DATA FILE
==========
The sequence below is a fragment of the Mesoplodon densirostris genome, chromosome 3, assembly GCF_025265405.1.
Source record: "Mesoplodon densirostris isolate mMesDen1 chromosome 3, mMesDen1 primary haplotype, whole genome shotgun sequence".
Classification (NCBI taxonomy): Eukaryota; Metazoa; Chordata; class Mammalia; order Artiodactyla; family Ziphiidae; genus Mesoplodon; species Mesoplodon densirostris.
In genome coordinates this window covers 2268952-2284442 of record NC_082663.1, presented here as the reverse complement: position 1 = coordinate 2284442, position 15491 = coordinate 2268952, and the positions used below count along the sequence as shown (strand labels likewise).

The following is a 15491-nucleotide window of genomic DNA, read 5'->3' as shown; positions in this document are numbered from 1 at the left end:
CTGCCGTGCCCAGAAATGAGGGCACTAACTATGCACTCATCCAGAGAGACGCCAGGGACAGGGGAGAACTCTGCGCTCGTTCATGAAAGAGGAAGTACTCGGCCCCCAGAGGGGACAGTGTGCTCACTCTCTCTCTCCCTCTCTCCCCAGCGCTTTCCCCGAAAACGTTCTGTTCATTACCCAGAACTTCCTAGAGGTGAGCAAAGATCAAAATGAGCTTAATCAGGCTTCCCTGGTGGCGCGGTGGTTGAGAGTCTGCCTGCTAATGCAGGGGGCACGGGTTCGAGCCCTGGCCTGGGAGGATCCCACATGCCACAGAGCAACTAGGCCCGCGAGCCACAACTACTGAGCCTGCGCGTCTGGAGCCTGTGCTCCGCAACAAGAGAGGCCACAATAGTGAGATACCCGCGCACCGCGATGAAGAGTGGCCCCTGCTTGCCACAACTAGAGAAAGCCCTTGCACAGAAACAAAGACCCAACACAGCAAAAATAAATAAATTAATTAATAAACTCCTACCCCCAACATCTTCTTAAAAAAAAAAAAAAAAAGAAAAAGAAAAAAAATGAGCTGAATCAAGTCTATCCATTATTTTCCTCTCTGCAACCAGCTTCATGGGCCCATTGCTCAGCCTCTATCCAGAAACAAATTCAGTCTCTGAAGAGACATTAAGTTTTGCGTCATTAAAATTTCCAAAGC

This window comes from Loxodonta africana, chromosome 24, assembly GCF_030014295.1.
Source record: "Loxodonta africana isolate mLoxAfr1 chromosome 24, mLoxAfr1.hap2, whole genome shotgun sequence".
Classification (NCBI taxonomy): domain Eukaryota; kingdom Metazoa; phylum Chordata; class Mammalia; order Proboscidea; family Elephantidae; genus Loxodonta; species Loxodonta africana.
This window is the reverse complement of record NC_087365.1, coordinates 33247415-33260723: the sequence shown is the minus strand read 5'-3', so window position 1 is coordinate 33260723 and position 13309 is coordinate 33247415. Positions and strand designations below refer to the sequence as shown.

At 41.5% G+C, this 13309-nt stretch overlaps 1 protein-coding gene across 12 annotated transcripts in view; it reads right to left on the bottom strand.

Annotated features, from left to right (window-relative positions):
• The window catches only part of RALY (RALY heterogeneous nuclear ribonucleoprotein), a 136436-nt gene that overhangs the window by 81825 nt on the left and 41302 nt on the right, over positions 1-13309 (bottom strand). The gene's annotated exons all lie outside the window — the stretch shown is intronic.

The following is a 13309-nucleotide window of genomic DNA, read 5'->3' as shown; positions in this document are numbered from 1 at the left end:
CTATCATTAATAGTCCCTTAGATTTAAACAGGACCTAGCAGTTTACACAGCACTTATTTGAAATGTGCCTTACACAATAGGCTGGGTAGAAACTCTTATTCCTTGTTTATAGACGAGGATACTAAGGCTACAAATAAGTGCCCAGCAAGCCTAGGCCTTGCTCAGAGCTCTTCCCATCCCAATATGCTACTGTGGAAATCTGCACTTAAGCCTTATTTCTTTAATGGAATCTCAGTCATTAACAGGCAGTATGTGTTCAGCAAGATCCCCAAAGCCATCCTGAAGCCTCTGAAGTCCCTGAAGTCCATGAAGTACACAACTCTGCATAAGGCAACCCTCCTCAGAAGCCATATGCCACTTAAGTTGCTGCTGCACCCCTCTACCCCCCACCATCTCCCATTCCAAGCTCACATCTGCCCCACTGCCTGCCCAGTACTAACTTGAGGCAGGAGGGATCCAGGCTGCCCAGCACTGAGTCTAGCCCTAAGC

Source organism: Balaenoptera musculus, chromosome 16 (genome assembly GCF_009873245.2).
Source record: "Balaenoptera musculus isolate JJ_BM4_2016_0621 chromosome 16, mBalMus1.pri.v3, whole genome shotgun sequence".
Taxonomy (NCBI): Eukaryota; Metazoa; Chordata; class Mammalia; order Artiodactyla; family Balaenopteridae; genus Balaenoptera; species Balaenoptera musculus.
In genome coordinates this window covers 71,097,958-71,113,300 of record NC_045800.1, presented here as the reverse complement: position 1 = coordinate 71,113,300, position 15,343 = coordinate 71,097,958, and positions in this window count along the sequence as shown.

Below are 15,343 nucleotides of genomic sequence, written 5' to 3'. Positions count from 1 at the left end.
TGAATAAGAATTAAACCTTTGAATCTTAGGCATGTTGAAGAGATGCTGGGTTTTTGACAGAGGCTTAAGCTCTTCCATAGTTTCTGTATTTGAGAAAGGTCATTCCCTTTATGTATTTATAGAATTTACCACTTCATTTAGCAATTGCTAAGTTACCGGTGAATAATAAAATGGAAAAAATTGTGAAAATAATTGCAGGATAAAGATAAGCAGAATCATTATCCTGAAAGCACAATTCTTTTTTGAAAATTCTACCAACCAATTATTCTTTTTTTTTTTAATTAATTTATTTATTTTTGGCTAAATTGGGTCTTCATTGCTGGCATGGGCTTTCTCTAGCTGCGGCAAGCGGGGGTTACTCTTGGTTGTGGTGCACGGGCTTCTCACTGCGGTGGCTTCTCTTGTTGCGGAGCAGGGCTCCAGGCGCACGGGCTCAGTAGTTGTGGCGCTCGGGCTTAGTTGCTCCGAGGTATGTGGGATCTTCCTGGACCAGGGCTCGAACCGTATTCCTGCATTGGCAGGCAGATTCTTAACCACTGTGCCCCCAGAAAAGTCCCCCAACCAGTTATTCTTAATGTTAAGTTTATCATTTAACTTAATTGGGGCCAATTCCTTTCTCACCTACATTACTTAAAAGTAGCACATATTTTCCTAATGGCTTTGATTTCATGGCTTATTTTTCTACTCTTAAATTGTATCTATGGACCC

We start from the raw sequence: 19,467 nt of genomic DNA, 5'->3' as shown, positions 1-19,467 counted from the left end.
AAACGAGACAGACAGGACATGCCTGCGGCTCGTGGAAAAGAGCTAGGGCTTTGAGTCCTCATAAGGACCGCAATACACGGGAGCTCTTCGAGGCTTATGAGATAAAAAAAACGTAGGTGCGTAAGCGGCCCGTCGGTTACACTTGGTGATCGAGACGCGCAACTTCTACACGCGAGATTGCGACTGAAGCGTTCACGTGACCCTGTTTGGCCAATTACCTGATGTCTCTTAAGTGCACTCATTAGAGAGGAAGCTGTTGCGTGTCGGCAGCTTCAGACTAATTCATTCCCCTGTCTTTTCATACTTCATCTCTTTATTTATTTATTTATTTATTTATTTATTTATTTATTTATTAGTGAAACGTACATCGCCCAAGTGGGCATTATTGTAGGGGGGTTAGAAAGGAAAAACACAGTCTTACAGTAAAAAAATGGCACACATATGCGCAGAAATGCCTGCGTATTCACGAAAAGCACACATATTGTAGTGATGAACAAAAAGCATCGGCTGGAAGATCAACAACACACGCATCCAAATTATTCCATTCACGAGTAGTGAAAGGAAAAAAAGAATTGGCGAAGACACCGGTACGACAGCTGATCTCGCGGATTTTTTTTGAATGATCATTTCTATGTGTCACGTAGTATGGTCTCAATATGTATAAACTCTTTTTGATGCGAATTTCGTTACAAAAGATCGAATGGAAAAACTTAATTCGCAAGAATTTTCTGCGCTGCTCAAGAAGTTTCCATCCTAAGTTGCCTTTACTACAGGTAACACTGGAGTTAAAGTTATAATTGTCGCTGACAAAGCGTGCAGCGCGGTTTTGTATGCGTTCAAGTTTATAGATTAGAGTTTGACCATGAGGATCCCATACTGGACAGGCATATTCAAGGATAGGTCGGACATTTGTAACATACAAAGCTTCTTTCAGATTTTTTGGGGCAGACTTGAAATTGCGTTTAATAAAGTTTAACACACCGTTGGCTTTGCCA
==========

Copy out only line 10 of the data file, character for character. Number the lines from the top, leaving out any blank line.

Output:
This window is the reverse complement of record NC_087365.1, coordinates 33247415-33260723: the sequence shown is the minus strand read 5'-3', so window position 1 is coordinate 33260723 and position 13309 is coordinate 33247415. Positions and strand designations below refer to the sequence as shown.